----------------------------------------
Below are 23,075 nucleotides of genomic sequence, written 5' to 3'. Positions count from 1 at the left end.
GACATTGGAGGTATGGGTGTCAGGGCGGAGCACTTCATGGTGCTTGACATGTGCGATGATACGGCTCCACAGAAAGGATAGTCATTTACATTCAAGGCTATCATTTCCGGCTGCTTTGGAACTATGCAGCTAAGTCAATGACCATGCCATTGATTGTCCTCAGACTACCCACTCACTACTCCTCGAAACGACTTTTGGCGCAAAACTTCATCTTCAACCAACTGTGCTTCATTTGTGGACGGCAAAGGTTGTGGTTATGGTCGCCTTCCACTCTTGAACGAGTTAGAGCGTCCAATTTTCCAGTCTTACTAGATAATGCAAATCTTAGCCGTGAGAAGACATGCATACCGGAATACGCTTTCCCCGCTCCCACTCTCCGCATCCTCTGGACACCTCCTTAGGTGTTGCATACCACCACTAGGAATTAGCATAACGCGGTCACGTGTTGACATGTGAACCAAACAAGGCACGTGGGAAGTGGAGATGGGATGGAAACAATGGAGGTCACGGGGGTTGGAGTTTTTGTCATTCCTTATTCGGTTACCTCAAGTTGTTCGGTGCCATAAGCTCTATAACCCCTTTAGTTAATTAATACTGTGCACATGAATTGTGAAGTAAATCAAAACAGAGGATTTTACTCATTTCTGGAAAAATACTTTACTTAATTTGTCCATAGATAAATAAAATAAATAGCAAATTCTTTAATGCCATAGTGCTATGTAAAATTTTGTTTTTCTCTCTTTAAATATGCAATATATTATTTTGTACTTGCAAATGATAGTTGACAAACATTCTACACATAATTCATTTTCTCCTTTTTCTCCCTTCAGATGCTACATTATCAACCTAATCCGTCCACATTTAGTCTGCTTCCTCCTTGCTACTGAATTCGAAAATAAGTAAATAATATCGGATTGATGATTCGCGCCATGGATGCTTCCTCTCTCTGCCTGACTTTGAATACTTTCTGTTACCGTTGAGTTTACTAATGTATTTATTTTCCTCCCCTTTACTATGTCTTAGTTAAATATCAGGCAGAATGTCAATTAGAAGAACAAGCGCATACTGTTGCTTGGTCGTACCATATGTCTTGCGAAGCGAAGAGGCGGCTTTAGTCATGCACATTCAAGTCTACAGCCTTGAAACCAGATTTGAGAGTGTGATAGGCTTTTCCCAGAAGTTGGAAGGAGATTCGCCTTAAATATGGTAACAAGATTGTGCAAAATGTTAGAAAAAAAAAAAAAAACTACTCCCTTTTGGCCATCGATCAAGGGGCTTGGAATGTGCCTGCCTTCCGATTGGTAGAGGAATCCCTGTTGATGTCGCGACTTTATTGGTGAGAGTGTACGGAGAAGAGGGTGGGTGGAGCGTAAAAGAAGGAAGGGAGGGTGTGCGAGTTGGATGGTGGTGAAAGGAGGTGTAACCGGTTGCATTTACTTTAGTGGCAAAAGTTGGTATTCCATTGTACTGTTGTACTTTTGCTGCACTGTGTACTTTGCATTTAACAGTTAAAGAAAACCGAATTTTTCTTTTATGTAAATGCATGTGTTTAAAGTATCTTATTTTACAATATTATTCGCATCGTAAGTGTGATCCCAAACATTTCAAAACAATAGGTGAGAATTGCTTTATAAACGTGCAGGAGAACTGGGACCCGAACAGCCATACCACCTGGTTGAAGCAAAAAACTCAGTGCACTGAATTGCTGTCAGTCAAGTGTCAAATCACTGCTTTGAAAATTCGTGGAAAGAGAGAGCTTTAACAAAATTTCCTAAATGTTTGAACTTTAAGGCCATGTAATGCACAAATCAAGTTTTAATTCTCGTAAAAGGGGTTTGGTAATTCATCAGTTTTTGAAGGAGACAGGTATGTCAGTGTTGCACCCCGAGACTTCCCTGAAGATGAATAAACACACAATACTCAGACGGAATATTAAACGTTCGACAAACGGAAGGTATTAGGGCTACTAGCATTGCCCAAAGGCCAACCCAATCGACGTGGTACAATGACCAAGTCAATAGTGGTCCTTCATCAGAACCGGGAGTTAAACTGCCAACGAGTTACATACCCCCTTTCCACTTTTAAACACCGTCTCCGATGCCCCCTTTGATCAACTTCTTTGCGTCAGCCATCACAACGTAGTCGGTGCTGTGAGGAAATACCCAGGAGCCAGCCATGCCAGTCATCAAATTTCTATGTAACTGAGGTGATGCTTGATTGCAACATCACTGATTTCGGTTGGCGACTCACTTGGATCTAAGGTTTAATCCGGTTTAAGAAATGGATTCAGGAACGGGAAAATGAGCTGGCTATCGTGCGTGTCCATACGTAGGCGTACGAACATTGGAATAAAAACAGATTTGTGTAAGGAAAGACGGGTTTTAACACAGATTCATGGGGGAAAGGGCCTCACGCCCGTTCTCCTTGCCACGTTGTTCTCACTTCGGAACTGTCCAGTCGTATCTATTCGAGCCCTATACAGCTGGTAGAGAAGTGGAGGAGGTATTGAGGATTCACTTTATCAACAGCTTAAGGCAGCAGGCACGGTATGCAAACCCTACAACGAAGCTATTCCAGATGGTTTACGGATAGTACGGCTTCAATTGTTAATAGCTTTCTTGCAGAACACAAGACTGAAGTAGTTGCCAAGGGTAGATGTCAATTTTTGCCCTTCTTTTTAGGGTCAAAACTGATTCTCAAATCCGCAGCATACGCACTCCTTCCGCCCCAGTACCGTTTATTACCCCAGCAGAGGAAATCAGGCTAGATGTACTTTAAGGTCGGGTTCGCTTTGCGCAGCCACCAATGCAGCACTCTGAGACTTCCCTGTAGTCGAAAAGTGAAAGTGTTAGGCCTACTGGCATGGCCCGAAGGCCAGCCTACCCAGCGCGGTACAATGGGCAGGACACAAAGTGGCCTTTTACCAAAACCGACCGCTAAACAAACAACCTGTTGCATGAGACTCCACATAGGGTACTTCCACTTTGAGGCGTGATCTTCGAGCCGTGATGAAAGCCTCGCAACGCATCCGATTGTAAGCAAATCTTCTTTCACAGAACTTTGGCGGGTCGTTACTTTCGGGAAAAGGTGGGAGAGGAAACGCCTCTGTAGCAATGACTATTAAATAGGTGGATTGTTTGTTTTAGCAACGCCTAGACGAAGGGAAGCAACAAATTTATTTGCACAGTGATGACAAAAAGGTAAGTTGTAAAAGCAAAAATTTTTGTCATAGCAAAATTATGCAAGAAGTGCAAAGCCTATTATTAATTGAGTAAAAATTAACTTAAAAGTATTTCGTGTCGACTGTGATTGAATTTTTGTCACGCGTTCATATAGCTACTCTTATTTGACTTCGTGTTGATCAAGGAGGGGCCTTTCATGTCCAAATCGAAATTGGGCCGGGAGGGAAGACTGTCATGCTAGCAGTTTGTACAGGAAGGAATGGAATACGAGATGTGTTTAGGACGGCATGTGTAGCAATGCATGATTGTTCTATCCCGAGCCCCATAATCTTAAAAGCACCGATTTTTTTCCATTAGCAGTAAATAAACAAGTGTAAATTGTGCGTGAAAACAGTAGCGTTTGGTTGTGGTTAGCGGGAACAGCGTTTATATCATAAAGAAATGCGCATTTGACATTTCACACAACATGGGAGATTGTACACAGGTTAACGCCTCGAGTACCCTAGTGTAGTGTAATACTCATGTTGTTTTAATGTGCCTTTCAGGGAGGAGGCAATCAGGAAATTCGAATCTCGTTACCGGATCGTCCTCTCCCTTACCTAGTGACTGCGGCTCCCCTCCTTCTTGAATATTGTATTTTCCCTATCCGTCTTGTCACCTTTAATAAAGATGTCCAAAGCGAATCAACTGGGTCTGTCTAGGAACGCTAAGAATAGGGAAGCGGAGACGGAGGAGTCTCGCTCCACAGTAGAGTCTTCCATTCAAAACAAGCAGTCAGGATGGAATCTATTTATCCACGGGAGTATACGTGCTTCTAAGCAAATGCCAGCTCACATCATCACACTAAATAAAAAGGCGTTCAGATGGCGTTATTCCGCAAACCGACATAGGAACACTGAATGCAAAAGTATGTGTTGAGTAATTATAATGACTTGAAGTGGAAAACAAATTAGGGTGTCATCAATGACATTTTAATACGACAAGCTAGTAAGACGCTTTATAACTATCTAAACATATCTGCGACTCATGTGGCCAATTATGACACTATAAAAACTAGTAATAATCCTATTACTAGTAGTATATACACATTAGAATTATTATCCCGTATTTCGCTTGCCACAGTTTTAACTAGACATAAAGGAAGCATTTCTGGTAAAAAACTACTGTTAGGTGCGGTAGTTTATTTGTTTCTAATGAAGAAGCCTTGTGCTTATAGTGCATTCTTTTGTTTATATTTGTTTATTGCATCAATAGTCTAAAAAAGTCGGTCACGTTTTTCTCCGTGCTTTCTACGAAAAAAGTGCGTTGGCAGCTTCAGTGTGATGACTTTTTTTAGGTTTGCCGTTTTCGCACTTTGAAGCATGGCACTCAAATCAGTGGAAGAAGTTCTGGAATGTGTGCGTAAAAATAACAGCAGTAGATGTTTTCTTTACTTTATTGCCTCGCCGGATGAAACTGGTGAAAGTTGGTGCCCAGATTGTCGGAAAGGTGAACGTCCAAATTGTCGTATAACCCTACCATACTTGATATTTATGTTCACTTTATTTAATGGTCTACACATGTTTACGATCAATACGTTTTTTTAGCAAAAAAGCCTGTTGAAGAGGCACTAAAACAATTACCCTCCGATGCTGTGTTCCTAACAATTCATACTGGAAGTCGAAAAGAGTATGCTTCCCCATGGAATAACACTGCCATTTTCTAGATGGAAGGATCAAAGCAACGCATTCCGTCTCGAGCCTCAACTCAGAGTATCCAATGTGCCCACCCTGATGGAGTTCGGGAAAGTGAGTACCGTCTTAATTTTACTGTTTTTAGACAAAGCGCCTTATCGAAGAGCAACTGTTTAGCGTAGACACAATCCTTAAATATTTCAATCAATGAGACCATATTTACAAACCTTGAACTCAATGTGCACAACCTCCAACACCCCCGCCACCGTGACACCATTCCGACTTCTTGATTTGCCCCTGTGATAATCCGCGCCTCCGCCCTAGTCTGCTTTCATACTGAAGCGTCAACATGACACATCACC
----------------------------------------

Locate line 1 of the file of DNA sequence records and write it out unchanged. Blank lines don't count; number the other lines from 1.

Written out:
Below are 23,075 nucleotides of genomic sequence, written 5' to 3'. Positions count from 1 at the left end.